You may be sick and tired of the phrase “representation matters.” Don’t worry, it’s not your fault. That phrase is thrown around the internet too much it can be irritating to hear or read it. For as long as I can remember, “representation matters” has been a resounding call at work, in the media, you name it. But it is a resounding call for a reason.
Conversations about race, diversity, and representation are important not only for the betterment of our society but more so for the betterment of us as individuals. It’s so easy to be stuck in an old mindset and an outdated understanding of things. It’s so easy to stick with systems even though they’re no longer working or long after they’ve been proven to be more destructive than constructive.
Why representation matters
If you live on the Internet then you probably saw those trending videos of kids celebrating in awe when the animated film Encanto was released. THAT. That is the reason why representation matters. They never saw someone like them in films until they saw Encanto. That movie ultimately made these kids realize, “I can be in movies too!”
While the call for such conversations is not as loud in the freelance industry as it is in the corporate world, that doesn’t mean we shouldn’t have it. Thing is, it’s not always easy to step into something when you’ve never seen someone like you doing that same thing. A white journalist cannot tell an aspiring Asian journalist that she can get published in The New York Times too when all she’s ever seen were white journalists in that publication. Of course, NYT has a diverse rolodex of freelancers and staffers, but the prominent journalists we often hear about are typically white.
It’s easy to throw around suggestions and advice, especially from a position of privilege. What we fail to understand is that sometimes, people struggle to follow given advice for a reason. Sometimes, you have to see yourself in someone who looks like you to be able to understand that people like you are capable of such things too!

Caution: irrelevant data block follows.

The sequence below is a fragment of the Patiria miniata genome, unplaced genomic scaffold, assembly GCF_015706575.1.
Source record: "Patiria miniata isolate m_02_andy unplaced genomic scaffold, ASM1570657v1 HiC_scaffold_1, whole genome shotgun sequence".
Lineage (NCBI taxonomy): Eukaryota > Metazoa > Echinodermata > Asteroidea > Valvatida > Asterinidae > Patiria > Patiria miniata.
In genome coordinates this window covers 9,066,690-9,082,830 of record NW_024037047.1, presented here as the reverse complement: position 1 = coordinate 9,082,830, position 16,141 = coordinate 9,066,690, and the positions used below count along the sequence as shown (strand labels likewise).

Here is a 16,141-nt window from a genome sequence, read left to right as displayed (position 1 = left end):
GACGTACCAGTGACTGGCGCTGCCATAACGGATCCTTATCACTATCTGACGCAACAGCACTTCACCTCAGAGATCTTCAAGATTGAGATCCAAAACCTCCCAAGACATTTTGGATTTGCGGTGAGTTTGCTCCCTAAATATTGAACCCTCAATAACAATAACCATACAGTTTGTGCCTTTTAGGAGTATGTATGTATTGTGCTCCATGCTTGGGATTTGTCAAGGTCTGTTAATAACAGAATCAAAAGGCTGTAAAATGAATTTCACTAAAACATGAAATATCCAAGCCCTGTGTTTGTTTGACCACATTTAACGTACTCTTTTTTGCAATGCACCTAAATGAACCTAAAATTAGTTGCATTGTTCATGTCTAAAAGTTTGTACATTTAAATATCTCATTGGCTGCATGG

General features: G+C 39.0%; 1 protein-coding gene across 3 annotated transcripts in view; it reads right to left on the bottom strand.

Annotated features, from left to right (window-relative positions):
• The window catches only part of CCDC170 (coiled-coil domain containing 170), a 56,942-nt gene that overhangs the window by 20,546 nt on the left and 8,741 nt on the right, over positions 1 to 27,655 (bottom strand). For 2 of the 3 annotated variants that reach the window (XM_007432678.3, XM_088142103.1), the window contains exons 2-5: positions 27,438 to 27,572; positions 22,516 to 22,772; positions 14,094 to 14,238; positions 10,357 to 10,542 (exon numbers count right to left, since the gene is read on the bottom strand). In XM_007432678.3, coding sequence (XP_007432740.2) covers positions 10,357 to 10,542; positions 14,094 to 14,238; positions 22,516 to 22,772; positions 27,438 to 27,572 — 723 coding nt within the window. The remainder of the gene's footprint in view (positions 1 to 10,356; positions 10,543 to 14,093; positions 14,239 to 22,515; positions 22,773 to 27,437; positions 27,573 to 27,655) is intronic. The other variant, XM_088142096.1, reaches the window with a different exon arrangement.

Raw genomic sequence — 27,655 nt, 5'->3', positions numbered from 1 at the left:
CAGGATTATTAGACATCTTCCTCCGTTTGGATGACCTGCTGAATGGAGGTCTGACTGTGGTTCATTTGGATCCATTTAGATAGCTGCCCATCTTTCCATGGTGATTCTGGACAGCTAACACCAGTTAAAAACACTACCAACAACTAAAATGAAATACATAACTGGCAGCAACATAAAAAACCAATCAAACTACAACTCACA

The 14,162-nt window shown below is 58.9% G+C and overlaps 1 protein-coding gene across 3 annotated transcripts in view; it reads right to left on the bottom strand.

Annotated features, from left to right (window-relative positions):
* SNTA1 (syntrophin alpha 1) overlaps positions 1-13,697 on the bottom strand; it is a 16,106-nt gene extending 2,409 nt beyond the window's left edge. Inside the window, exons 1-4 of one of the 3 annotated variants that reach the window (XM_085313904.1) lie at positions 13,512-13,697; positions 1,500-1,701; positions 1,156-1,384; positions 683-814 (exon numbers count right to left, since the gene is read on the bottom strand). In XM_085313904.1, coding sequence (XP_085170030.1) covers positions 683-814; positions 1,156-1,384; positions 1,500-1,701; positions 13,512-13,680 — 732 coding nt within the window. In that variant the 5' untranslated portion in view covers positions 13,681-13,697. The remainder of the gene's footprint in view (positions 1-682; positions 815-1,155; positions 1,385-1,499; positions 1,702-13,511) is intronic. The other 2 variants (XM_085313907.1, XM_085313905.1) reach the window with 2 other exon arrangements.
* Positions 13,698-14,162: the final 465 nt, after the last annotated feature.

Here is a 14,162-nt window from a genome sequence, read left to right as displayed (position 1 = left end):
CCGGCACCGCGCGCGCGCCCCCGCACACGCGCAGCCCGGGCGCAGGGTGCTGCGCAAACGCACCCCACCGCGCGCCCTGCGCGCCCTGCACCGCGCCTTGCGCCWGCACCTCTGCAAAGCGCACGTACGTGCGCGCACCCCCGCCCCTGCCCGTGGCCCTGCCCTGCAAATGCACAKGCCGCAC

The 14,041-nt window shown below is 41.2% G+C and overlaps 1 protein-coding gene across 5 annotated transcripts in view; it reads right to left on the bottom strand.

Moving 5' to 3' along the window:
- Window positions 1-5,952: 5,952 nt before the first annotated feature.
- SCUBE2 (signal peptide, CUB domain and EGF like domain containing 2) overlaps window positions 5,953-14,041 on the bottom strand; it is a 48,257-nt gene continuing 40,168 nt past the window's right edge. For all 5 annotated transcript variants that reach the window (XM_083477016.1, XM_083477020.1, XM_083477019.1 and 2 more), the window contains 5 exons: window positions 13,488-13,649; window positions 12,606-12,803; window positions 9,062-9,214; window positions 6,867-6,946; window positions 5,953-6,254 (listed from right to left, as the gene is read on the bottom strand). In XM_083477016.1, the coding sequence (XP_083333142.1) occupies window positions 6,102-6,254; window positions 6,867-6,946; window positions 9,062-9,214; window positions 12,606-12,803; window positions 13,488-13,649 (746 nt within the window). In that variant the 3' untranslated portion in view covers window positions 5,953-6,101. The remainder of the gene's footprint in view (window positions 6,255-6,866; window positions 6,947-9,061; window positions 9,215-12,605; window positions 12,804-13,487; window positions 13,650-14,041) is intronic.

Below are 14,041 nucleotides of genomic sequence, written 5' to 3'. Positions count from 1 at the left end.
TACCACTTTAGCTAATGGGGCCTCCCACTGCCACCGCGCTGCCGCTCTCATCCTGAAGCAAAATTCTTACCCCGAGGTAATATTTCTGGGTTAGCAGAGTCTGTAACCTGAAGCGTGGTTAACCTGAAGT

Why we must take an intentional approach
There is a fine line between tokenism, representation, and inclusivity. For the record, it’s great that more and more brands care less about whether or not you’re a freelancer of color and more about whether or not you can do the job. However, we cannot erase the fact that some clients still favor white freelancers.
Tokenism is defined as “the practice of making only a perfunctory or symbolic effort to do a particular thing, especially by recruiting a small number of people from underrepresented groups in order to give the appearance of sexual or racial equality within a workforce.” Too often, this is what’s happening. People only hire one or two non-white people into the team and then call themselves a “diverse and inclusive company.”
Representation happens when a client or a brand intentionally hires as many freelancers of color as they hire white freelancers. This also applies to studios and agencies. When freelancing began, most studios and agencies were composed of an all-white (and often male-identified) team. Things are changing now. We need to encourage that change to continue.
Impact of lack of diversity in the freelance industry as a whole
These conversations around race, diversity, and representation do not only benefit the community of freelancers of color but also, the freelance industry as a whole. While someone’s ability to write an article or create a website doesn’t depend on their skin color, their perspective does.
Just like any other industry, the more diverse and inclusive it is, the more successful it tends to be. Not just in terms of monetary base, but also in terms of maintaining a more inclusive and safe collaborative environment.
How to create a more diverse and inclusive team of freelancers
This is pretty straightforward—bring in more freelancers of color.
Encourage your team to be collaborative and to have conversations beyond work. It doesn’t matter how big or small. In the freelance industry, healthy conversations matter more than you may think. This industry can be lonely, so encouraging your team to have authentic conversations about things like race, their personal experiences around it, and how they’d like to make the space safe for each other is a great way to start.
It’s also important to remember that inclusivity, diversity, and representation don’t stop within your business. Consider working with brands and clients that champion these things too! The more you connect with such brands, the more it will open your mind as to why things like these matter.
The freelance industry is probably the last place people would expect racism and lack of diversity to exist. But they do. And the best thing we can do is to keep the conversation going, keep an open mind, and encourage the people we work with to do the same.